Supermarket chain Asda has shelved its controversial petrol deposit trial rolled out in three supermarkets in the UK. The move followed adverse news headlines in the recent past. Disgruntled customers have been voicing their displeasure for being charged £99 more after filling up using the supermarket’s pay-at-the- pump system. The system had been allowing Asda customers to pay for fuel upfront using their card without going into the kiosk.
According to BBC reports, Asda claims the £99 deposit was meant to be a holding charge to make sure customers have enough funds to pay for fuel. The scheme has now been suspended. Asda claims they just wanted to do what was best for their customers.
What went wrong?
The Asda petrol deposit was designed to help customers avoid overdraft facilities when paying for fuel in case a customer paid for fuel using their card, and they didn’t necessarily have funds available in the card. Although the trial deposit was designed to do good, it has faced widespread criticism from customers who were forced to pay the £99 deposit over and above the fuel purchased without any warning.
The trial deposit which was meant to be cancelled when the right fuel amount was paid faced serious delays because of coordination challenges between Visa, MasterCard and consumer banks. The challenges left many Asda customers short of £99 temporarily.
According to a statement released by Asda, MasterCard and Visa intended to make sure Asda customers had enough funds in their card to pay for fuel and the £99 deposit would be refunded immediately to the customers through their bank.
Asda admitted to receiving few complaints about the process but went ahead to suspend the change sighting risks associated with harming their customer’s trust in them. Until the British retailer is given assurances that all banks will comply with the MasterCard and Visa rule change, it can’t continue with the petrol deposit trial.
High profile complaints
Asda may have received a few complaints, however; most were shared on social media (Facebook) and reported by mainstream media. One notable complaint was by Asda customer Jade Louise who blasted at the company furiously for being charged £99 after buying petrol worth £5 at an Asda located in Dewsbury, West Yorkshire. According to her complaint, her trial deposit was refunded three days later causing here huge inconveniences. Her complaint, which was in the form of a Facebook post, was shared more than 20,000 times. She attached her bank statement (a screenshot) to back up her claims and a post urging people not to fuel at Asda unless they are willing to wait for days without £99.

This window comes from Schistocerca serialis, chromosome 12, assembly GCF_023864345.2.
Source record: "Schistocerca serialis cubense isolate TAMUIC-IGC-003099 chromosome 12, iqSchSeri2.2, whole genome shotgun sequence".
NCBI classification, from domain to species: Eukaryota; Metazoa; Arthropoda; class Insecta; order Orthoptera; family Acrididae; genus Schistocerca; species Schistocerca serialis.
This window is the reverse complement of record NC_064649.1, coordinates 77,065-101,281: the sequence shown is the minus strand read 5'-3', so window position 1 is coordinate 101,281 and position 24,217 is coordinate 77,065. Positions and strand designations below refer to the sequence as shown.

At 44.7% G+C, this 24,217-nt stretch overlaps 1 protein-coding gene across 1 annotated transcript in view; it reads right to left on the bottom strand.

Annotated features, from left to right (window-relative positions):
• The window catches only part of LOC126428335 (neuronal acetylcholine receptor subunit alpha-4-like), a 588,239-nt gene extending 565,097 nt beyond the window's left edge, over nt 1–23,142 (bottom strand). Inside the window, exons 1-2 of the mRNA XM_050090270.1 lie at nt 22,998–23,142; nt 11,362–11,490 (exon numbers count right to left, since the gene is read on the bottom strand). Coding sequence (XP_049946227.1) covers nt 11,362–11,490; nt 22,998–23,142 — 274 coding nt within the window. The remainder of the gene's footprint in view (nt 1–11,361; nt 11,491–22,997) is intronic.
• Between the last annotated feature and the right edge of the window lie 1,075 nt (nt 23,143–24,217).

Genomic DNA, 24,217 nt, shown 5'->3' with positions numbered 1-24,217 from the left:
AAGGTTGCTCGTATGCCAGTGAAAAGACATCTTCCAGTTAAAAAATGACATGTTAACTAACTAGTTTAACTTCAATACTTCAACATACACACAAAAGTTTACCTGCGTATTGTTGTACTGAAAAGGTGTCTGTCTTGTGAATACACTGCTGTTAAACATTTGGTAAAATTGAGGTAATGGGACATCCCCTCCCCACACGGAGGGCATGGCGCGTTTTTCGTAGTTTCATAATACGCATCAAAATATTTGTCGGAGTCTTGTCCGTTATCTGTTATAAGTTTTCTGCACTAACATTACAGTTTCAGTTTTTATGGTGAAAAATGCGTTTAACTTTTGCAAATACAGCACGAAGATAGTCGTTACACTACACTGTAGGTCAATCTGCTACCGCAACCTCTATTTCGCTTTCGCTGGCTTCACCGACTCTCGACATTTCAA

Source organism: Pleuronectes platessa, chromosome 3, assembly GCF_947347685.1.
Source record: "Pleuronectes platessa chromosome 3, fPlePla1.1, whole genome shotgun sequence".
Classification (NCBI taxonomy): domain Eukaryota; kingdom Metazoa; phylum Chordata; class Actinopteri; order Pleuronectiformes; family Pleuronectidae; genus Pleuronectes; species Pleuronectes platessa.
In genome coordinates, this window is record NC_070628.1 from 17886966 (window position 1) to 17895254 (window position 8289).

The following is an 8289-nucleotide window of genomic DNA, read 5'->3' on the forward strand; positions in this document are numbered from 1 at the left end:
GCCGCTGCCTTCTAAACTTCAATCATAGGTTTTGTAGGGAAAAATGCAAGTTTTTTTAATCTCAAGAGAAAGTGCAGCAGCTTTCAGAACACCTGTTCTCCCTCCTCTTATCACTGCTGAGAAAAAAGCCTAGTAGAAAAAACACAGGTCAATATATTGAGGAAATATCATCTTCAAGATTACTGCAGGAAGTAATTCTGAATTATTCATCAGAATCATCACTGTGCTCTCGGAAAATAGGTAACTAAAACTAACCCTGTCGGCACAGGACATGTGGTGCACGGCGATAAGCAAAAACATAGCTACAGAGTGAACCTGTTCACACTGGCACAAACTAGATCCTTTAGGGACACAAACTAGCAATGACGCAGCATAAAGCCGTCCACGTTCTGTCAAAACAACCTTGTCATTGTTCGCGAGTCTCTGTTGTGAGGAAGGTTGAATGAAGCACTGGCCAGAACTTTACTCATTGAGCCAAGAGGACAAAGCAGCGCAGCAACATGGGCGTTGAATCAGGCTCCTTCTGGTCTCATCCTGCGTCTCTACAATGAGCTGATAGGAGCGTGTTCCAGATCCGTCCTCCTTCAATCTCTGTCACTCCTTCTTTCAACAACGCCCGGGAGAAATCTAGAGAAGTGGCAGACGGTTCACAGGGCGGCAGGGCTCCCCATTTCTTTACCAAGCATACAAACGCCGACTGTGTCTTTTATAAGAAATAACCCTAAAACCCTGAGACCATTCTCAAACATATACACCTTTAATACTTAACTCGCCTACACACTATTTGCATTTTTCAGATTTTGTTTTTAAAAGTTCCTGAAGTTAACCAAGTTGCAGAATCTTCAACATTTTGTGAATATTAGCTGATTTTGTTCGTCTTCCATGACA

Part of her complaint blamed Asda for bringing a new system that allows the retailer to deduct £99 from a customer’s account for fuel as well as a second deduction for the fuel you have actually taken. According to Louise, she had tried contacting Asda and received unsatisfactory feedback from a manager who stated that the deduction was a trial. Louise among many other complainants expressed displeasure at the fact that £99 is deducted from your account and you can’t use the money for days until it is released back after the other payment is cleared. Most complaints were on execution.
Customers felt Asda could have communicated better using notices on petrol pumps to ensure customers were aware of the change in policy before facing a huge £99 pre-authorisation charge which wasn’t refunded in minutes.
Change in the rules
According to MasterCard correspondence with BBC, there had been a recent change in industry regulations in 2017 that required automated fuel pumps to pre- authorise a value matching the cost of a full tank of petrol. Before the change, motorists were only charged a £1 pre-authorisation from their accounts as a
confirmation that they were using a valid card. The new rules were meant to ensure customer didn’t fill up more fuel than they could afford which would usually result in overdraft charges.
The controversial £99 petrol deposit trial comes in the wake of an anticipated increase in fuel prices globally as the United States decided to withdraw from the Iran nuclear deal. There is a looming increase in pump prices in the next few weeks.
There is also increasing concern about short term debt like overdraft loans in the UK.
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